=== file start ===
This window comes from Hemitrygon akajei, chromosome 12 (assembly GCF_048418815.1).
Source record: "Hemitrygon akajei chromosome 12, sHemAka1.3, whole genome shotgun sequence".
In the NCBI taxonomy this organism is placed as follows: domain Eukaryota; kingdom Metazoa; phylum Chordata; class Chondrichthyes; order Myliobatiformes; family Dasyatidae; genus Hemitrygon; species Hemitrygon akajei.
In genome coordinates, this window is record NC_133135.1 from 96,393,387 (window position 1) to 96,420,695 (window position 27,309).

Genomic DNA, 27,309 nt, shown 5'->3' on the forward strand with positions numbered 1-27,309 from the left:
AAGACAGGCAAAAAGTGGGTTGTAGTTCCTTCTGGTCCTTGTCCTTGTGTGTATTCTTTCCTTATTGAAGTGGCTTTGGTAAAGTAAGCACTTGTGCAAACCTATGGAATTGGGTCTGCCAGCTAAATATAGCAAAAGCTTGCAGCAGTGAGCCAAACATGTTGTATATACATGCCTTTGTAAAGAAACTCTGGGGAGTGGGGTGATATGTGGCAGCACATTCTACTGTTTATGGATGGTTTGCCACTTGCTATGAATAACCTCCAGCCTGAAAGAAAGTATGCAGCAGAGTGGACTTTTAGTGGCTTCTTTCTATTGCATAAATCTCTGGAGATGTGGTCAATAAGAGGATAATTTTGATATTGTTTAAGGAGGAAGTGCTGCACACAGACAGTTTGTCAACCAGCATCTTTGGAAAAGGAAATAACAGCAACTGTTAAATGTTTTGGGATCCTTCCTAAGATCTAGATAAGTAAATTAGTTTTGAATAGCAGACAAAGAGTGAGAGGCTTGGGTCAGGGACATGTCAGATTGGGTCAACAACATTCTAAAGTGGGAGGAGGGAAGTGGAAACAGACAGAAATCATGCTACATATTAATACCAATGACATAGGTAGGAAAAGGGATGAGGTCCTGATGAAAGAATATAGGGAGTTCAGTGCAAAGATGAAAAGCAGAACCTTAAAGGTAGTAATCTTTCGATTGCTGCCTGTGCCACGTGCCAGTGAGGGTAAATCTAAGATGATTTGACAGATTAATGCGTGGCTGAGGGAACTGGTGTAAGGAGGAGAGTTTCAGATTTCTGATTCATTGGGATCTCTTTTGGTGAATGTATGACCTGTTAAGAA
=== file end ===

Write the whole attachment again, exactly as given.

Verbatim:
This window comes from Hemitrygon akajei, chromosome 12 (assembly GCF_048418815.1).
Source record: "Hemitrygon akajei chromosome 12, sHemAka1.3, whole genome shotgun sequence".
In the NCBI taxonomy this organism is placed as follows: domain Eukaryota; kingdom Metazoa; phylum Chordata; class Chondrichthyes; order Myliobatiformes; family Dasyatidae; genus Hemitrygon; species Hemitrygon akajei.
In genome coordinates, this window is record NC_133135.1 from 96,393,387 (window position 1) to 96,420,695 (window position 27,309).

Genomic DNA, 27,309 nt, shown 5'->3' on the forward strand with positions numbered 1-27,309 from the left:
AAGACAGGCAAAAAGTGGGTTGTAGTTCCTTCTGGTCCTTGTCCTTGTGTGTATTCTTTCCTTATTGAAGTGGCTTTGGTAAAGTAAGCACTTGTGCAAACCTATGGAATTGGGTCTGCCAGCTAAATATAGCAAAAGCTTGCAGCAGTGAGCCAAACATGTTGTATATACATGCCTTTGTAAAGAAACTCTGGGGAGTGGGGTGATATGTGGCAGCACATTCTACTGTTTATGGATGGTTTGCCACTTGCTATGAATAACCTCCAGCCTGAAAGAAAGTATGCAGCAGAGTGGACTTTTAGTGGCTTCTTTCTATTGCATAAATCTCTGGAGATGTGGTCAATAAGAGGATAATTTTGATATTGTTTAAGGAGGAAGTGCTGCACACAGACAGTTTGTCAACCAGCATCTTTGGAAAAGGAAATAACAGCAACTGTTAAATGTTTTGGGATCCTTCCTAAGATCTAGATAAGTAAATTAGTTTTGAATAGCAGACAAAGAGTGAGAGGCTTGGGTCAGGGACATGTCAGATTGGGTCAACAACATTCTAAAGTGGGAGGAGGGAAGTGGAAACAGACAGAAATCATGCTACATATTAATACCAATGACATAGGTAGGAAAAGGGATGAGGTCCTGATGAAAGAATATAGGGAGTTCAGTGCAAAGATGAAAAGCAGAACCTTAAAGGTAGTAATCTTTCGATTGCTGCCTGTGCCACGTGCCAGTGAGGGTAAATCTAAGATGATTTGACAGATTAATGCGTGGCTGAGGGAACTGGTGTAAGGAGGAGAGTTTCAGATTTCTGATTCATTGGGATCTCTTTTGGTGAATGTATGACCTGTTAAGAA